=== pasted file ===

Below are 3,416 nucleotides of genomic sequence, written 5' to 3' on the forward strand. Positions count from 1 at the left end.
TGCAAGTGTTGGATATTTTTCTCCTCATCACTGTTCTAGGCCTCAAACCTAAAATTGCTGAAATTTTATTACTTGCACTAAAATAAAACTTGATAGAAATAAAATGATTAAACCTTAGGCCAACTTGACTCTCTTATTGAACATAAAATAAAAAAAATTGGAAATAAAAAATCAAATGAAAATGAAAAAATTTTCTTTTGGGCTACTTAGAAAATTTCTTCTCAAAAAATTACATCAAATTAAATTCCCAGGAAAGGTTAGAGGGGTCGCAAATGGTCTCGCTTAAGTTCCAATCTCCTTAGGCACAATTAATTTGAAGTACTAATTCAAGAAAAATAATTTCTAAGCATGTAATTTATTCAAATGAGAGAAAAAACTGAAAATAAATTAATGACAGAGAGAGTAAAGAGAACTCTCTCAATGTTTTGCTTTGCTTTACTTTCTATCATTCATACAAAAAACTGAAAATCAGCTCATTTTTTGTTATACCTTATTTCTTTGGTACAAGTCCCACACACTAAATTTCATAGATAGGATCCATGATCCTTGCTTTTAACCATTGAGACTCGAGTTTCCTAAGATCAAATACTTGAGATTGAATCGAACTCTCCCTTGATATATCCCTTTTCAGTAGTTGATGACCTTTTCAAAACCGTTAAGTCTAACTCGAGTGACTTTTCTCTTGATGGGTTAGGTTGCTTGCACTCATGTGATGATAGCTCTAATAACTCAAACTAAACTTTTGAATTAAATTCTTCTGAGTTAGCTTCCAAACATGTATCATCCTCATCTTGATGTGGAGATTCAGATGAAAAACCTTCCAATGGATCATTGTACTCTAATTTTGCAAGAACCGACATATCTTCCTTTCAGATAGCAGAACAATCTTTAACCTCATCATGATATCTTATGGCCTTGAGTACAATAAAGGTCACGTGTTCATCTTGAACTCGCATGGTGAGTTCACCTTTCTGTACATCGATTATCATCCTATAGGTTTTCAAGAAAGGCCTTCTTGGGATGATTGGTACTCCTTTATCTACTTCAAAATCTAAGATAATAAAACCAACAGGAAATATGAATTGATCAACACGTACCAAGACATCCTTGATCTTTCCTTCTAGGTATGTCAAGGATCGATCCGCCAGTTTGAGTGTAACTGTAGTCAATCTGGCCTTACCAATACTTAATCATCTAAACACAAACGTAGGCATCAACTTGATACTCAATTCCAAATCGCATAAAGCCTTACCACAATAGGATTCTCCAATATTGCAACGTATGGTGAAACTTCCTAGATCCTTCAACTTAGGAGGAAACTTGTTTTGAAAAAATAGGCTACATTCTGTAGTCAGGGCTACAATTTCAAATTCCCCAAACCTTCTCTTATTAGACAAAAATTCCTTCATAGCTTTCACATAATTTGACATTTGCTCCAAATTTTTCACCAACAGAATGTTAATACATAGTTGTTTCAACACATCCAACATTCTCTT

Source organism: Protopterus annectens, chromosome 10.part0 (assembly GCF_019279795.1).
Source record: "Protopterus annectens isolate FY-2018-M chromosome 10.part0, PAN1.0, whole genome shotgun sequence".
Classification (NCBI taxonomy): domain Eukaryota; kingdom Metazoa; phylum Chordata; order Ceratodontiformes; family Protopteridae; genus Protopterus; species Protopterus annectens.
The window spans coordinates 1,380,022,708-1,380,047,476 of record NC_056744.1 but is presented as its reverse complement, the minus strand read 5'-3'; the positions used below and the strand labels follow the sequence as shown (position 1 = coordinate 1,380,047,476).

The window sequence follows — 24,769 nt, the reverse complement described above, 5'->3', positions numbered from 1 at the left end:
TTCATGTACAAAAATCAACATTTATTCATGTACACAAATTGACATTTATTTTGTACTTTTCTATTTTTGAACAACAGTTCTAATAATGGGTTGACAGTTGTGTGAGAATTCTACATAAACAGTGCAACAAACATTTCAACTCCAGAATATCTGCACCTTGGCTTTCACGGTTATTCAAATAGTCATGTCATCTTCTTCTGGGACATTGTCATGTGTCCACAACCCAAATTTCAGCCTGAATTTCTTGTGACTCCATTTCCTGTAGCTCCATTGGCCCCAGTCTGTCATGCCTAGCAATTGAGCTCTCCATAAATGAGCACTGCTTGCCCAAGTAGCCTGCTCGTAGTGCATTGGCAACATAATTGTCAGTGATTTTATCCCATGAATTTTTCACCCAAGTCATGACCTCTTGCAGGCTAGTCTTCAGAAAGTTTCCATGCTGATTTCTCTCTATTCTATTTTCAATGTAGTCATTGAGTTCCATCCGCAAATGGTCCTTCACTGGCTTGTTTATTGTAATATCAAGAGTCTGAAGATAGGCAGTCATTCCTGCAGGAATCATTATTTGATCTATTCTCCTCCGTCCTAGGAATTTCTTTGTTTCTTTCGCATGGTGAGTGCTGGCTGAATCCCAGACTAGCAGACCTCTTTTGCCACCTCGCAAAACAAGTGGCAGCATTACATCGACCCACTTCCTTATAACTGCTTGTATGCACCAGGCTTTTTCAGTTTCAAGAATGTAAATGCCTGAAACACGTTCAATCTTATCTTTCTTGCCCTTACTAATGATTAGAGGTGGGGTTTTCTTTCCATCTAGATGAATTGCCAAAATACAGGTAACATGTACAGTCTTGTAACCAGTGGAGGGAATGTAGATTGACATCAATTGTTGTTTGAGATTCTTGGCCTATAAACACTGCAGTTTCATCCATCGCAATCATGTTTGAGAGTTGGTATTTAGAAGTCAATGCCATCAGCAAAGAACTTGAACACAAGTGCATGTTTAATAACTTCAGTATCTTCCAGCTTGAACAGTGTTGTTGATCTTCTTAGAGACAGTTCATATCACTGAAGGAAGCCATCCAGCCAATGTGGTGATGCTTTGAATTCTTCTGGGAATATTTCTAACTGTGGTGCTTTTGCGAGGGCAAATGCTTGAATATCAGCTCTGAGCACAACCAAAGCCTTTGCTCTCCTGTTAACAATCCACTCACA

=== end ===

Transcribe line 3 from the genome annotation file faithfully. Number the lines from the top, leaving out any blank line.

Source organism: Protopterus annectens, chromosome 10.part0 (assembly GCF_019279795.1).